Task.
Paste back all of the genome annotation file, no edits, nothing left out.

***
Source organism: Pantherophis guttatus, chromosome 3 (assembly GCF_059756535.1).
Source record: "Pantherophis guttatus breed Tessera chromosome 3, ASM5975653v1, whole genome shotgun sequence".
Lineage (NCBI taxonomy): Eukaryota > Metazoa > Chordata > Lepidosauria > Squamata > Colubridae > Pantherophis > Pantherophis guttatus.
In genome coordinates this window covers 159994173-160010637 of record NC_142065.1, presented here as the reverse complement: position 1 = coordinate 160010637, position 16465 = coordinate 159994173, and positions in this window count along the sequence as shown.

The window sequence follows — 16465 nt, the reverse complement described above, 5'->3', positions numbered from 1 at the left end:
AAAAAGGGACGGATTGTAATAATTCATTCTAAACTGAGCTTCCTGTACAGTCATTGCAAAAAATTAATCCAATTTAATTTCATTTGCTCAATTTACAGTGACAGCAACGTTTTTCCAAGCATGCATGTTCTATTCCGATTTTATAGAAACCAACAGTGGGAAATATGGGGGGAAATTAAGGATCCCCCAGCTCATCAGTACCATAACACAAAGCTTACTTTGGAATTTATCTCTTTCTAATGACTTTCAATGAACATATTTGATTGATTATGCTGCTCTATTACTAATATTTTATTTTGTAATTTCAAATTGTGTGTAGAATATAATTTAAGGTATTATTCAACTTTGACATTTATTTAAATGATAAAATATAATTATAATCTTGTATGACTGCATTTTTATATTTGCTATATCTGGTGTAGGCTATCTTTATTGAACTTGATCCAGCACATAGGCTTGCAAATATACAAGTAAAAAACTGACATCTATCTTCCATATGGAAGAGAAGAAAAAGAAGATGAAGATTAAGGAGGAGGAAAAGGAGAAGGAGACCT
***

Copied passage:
Source organism: Pantherophis guttatus, chromosome 3 (assembly GCF_059756535.1).
Source record: "Pantherophis guttatus breed Tessera chromosome 3, ASM5975653v1, whole genome shotgun sequence".
Lineage (NCBI taxonomy): Eukaryota > Metazoa > Chordata > Lepidosauria > Squamata > Colubridae > Pantherophis > Pantherophis guttatus.
In genome coordinates this window covers 159994173-160010637 of record NC_142065.1, presented here as the reverse complement: position 1 = coordinate 160010637, position 16465 = coordinate 159994173, and positions in this window count along the sequence as shown.

The window sequence follows — 16465 nt, the reverse complement described above, 5'->3', positions numbered from 1 at the left end:
AAAAAGGGACGGATTGTAATAATTCATTCTAAACTGAGCTTCCTGTACAGTCATTGCAAAAAATTAATCCAATTTAATTTCATTTGCTCAATTTACAGTGACAGCAACGTTTTTCCAAGCATGCATGTTCTATTCCGATTTTATAGAAACCAACAGTGGGAAATATGGGGGGAAATTAAGGATCCCCCAGCTCATCAGTACCATAACACAAAGCTTACTTTGGAATTTATCTCTTTCTAATGACTTTCAATGAACATATTTGATTGATTATGCTGCTCTATTACTAATATTTTATTTTGTAATTTCAAATTGTGTGTAGAATATAATTTAAGGTATTATTCAACTTTGACATTTATTTAAATGATAAAATATAATTATAATCTTGTATGACTGCATTTTTATATTTGCTATATCTGGTGTAGGCTATCTTTATTGAACTTGATCCAGCACATAGGCTTGCAAATATACAAGTAAAAAACTGACATCTATCTTCCATATGGAAGAGAAGAAAAAGAAGATGAAGATTAAGGAGGAGGAAAAGGAGAAGGAGACCT